Cannabidiol (CBD) is one of over a hundred chemical compounds found in the cannabis plant, collectively known as cannabinoids. Cannabinoids are defined based on their role in and ability to impact the endocannabinoid system, a complex system of cells and chemical messengers responsible for everything from regulating cognitive processes, pain-sensation and mood to maintaining homeostasis and regulating stress. 

While the actual picture is relatively complex, it is not misleading to imagine cannabinoids as keys. Neurons—cells that make up the central nervous system—have a membrane that separates their insides from the outside much like how your skin keeps your muscles, bones, and organs inside. 

These membranes are lined with doors that allow certain compounds to come in and out of the cell. Like any good door, they have locks. In this metaphor, the doors and locks are receptors and the keys are neurotransmitters. Cannabinoids are one type of neurotransmitter (keys) and cannabinoid receptors (locks) are one type of receptor. 

Collectively, cannabinoid receptors and cannabinoids are known as the endocannabinoid system. Cannabinoids found within the body (endocannabinoids) and those found in plants (phytocannabinoids) can both activate the cannabinoid receptors and induce a cascade of reactions that has far-reaching implications.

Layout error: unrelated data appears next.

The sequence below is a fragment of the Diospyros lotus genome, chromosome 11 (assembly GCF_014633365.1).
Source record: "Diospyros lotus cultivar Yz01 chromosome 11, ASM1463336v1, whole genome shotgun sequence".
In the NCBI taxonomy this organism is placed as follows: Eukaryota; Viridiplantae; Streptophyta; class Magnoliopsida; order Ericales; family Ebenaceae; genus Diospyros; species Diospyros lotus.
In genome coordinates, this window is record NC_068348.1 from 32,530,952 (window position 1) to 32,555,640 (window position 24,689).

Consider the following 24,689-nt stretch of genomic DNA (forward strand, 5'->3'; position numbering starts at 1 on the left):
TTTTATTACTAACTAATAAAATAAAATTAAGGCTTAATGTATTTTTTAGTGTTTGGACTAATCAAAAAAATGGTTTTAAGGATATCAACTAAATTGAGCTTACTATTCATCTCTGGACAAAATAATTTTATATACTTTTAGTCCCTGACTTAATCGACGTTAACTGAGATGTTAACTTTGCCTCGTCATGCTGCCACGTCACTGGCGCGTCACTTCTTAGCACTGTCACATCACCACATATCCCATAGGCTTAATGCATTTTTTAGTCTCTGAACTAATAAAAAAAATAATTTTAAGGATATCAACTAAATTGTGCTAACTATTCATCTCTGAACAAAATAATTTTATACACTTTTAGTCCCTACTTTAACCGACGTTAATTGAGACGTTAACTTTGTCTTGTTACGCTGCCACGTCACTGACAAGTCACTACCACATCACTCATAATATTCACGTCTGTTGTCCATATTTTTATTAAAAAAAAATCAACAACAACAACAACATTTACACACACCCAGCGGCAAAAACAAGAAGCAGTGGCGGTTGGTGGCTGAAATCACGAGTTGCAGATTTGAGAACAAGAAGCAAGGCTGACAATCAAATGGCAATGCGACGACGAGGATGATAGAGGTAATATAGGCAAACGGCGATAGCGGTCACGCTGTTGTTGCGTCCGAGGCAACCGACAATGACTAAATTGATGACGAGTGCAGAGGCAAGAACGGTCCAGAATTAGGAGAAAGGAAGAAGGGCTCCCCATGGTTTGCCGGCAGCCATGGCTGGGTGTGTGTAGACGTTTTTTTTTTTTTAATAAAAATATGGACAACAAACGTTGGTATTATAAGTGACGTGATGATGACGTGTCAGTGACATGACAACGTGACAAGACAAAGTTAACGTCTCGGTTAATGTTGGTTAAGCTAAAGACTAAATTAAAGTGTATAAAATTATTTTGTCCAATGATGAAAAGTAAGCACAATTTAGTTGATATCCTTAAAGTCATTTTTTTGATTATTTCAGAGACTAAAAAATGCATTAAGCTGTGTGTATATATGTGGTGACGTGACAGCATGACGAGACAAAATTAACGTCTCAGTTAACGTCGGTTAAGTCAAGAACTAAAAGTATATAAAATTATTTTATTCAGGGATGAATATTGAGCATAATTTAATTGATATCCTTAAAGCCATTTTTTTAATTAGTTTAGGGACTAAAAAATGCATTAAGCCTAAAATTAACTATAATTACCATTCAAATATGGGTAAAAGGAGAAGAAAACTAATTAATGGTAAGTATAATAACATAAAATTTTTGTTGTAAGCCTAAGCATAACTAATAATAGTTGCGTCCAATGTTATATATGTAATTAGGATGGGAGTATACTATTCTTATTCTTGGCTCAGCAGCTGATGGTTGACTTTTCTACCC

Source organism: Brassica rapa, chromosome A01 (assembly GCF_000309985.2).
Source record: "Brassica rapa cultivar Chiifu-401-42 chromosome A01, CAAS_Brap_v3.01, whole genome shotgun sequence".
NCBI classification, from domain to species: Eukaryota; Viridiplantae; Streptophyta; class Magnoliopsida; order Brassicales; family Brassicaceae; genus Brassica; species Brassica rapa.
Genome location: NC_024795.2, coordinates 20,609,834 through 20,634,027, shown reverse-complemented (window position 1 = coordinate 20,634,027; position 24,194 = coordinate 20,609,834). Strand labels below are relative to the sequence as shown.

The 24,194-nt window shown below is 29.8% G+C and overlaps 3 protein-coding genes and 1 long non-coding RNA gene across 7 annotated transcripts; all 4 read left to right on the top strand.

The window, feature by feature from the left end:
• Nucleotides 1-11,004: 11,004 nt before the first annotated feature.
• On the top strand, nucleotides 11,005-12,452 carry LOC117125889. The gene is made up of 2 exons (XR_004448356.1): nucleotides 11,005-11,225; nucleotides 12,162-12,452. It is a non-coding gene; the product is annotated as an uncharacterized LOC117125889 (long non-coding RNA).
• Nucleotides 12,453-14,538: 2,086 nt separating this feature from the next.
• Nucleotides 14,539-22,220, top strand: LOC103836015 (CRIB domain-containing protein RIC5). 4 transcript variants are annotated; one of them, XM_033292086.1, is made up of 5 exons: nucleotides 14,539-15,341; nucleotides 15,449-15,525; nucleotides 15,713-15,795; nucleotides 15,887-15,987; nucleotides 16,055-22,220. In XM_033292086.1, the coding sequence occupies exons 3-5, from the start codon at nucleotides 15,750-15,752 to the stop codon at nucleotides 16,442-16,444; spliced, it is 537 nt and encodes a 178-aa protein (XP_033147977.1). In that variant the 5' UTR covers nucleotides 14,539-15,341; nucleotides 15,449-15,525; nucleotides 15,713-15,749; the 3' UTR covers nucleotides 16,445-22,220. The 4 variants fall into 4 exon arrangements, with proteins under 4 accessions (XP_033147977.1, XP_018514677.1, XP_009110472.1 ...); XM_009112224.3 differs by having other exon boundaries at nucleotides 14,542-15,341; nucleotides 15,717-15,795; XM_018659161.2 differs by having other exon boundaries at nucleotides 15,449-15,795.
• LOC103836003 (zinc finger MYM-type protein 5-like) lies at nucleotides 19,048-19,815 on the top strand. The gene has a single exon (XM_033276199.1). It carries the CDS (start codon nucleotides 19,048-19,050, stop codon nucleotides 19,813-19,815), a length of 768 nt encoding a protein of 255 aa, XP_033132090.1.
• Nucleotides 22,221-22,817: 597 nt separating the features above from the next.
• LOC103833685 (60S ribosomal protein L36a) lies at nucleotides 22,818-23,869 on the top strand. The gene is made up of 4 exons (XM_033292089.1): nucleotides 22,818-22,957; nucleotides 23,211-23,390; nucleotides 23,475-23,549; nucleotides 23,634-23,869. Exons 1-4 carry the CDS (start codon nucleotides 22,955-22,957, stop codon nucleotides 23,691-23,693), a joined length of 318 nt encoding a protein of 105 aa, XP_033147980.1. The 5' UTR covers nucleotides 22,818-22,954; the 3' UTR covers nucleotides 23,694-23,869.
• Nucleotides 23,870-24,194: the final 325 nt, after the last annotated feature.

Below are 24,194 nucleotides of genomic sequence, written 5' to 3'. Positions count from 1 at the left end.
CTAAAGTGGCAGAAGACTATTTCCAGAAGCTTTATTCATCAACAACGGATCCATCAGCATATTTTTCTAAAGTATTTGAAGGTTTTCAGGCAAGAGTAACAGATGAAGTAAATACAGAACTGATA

Since the endocannabinoid system is so expansive and responsible for so many different internal bodily and cognitive functions, altering the system—by using CBD, for example—can have equally pervasive effects and is the reason why cannabinoids have wide-spanning medical benefits and recreational impacts.

How does CBD interact with CB1 and CB2 receptors?

CBD has been lauded for its ability to deliver medical effectiveness without getting the user “high”. As such, CBD has been categorized as non-psychoactive. It is worthwhile to note that CBD may indeed be a psychotropic — a drug that affects a person’s mental state — given its marked ability to act as an anxiolytic. Nonetheless, this particular cannabinoid is not inebriating, much unlike its famous counterpart THC. Understanding how CBD works without getting you high requires a slightly deeper understanding of the endocannabinoid system.

For starters, there are two main types of cannabinoid receptors: cannabinoid receptor type 1 (CB1) and cannabinoid receptor type 2 (CB2) receptors. CB1 receptors are critical for brain function and, depending on where they are found in the brain, will be responsible for modulating mood, memory, pain perception, and much more. CB1 receptors are also found throughout the body, just in less density than in the brain. CB2 receptors are found throughout the body and in the brain and are particularly involved in moderating the immune system and issuing inflammatory responses.